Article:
In Roman Catholic Eucharistic liturgy, must may be substituted for sacramental wine, on condition that the ordinary has granted permission for the benefit of a priest or lay person who should not, usually because of alcoholism, ingest wine; but in normal circumstances it may not be used in place of wine.
Official Roman Catholic documents define must (mustum in Latin) precisely as “grape juice that is either fresh or preserved by methods that suspend its fermentation without altering its nature (for example, freezing)”, and it excludes pasteurized grape juice.
This teaching goes back at least to Pope Julius I (337–352), who is quoted in Thomas Aquinas’s Summa Theologica as having declared that in case of necessity, but only then, juice pressed from a grape could be used. Aquinas himself declared that it is forbidden to offer fresh must in the chalice, because this is unbecoming owing to the impurity of the must; but he added that in case of necessity it may be done.
Aquinas himself declared:
Must has already the species of wine, for its sweetness [“Aut dulcis musti Vulcano decoquit humorem”; Virgil, Georg. i, 295] indicates fermentation, which is “the result of its natural heat” (Meteor. iv); consequently this sacrament can be made from must. … It is forbidden to offer must in the chalice, as soon as it has been squeezed from the grape, since this is unbecoming owing to the impurity of the must. But in case of necessity it may be done: for it is said by the same Pope Julius, in the passage quoted in the argument: “If necessary, let the grape be pressed into the chalice.”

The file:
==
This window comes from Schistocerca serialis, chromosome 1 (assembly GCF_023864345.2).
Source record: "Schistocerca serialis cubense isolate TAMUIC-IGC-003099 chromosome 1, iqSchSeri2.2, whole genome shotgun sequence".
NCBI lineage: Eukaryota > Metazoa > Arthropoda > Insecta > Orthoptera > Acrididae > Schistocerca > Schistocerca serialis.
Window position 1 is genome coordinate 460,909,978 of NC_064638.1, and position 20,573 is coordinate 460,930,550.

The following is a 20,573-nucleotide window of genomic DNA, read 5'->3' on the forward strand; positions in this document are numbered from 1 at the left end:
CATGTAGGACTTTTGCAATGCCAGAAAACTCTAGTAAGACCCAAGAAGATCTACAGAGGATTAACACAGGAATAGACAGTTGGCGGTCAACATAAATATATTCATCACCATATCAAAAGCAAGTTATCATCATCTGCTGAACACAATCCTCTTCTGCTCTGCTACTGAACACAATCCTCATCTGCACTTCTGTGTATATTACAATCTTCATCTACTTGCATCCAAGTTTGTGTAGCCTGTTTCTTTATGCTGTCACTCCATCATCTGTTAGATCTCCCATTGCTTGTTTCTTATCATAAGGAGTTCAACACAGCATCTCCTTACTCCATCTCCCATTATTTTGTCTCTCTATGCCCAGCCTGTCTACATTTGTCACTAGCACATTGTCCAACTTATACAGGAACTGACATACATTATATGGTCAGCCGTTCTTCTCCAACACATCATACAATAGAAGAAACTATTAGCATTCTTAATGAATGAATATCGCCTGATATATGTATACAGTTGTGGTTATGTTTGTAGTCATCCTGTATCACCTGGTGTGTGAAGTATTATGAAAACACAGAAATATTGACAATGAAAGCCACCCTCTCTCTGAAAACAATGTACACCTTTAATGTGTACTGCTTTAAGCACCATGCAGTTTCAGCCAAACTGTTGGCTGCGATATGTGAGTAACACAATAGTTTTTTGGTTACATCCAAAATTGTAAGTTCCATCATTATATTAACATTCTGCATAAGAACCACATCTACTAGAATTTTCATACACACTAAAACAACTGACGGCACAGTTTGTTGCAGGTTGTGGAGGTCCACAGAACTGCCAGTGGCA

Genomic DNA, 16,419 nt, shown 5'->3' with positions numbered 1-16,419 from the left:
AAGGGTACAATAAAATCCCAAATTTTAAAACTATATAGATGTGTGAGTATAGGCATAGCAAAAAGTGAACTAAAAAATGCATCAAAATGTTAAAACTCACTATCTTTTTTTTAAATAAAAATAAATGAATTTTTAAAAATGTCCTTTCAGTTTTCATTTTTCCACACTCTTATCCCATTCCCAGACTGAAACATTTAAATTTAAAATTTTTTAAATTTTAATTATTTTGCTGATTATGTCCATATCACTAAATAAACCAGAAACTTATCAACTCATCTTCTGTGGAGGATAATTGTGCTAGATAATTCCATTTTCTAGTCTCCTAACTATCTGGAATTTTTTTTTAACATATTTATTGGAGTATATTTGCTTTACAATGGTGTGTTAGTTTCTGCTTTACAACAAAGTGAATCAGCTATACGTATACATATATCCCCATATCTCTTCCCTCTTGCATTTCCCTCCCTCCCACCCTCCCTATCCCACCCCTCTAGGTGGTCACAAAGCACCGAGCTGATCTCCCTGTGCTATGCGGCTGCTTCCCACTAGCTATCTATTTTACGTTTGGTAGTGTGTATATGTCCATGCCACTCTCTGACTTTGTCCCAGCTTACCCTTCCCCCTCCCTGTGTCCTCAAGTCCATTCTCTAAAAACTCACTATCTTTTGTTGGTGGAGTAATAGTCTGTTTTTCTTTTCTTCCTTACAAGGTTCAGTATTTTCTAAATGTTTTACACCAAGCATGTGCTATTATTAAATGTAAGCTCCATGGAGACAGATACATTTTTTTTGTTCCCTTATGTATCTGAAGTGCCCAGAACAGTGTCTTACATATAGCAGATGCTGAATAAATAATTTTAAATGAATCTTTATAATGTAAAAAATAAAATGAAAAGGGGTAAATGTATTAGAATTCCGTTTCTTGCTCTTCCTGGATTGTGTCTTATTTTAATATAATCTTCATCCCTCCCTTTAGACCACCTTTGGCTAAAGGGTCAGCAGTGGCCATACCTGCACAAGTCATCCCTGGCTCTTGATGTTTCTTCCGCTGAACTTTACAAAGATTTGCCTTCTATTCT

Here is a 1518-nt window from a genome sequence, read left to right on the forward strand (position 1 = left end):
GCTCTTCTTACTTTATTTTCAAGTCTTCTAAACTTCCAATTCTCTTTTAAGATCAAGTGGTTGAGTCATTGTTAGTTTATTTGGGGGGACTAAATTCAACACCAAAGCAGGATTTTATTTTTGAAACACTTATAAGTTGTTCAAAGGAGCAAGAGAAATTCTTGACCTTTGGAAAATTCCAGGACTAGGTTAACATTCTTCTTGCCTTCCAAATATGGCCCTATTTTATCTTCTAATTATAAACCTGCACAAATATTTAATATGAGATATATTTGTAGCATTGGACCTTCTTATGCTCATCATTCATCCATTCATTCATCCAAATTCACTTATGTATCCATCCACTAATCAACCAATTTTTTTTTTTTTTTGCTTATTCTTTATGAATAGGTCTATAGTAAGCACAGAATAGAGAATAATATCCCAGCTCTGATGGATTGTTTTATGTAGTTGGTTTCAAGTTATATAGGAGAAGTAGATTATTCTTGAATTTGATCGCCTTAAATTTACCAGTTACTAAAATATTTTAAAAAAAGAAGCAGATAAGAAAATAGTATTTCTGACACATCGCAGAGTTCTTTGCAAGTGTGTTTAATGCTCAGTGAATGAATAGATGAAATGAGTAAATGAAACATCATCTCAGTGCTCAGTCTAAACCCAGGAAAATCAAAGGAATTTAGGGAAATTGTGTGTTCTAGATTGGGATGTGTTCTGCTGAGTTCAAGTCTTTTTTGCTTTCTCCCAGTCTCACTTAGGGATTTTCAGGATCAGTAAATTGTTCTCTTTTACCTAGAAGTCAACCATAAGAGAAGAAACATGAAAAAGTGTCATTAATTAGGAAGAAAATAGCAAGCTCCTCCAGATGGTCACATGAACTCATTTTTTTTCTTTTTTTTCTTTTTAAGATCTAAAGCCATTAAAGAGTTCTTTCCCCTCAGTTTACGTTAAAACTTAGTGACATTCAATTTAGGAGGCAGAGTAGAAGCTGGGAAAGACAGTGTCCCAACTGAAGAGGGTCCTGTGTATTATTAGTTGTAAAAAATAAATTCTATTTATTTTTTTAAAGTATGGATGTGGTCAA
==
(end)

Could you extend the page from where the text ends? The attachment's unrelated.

The latest document from the Congregation for the Doctrine of the Faith on the matter, issued on 24 July 2003, gave the following norms, which simplify those previously in force:
The Ordinary is competent to give permission for an individual priest or layperson to use mustum for the celebration of the Eucharist. Permission can be granted habitually, for as long as the situation that occasioned the granting of permission continues (e.g., the priest is an alcoholic).
When the principal celebrant at a concelebration has permission to use mustum, a chalice of normal wine is to be prepared for the concelebrants.
Given the centrality of the celebration of the Eucharist in the life of a priest, one must proceed with great caution before admitting to Holy Orders those candidates unable to ingest alcohol without serious harm.
Attention should be paid to medical advances in the area of alcoholism and encouragement given to the production of unaltered mustum.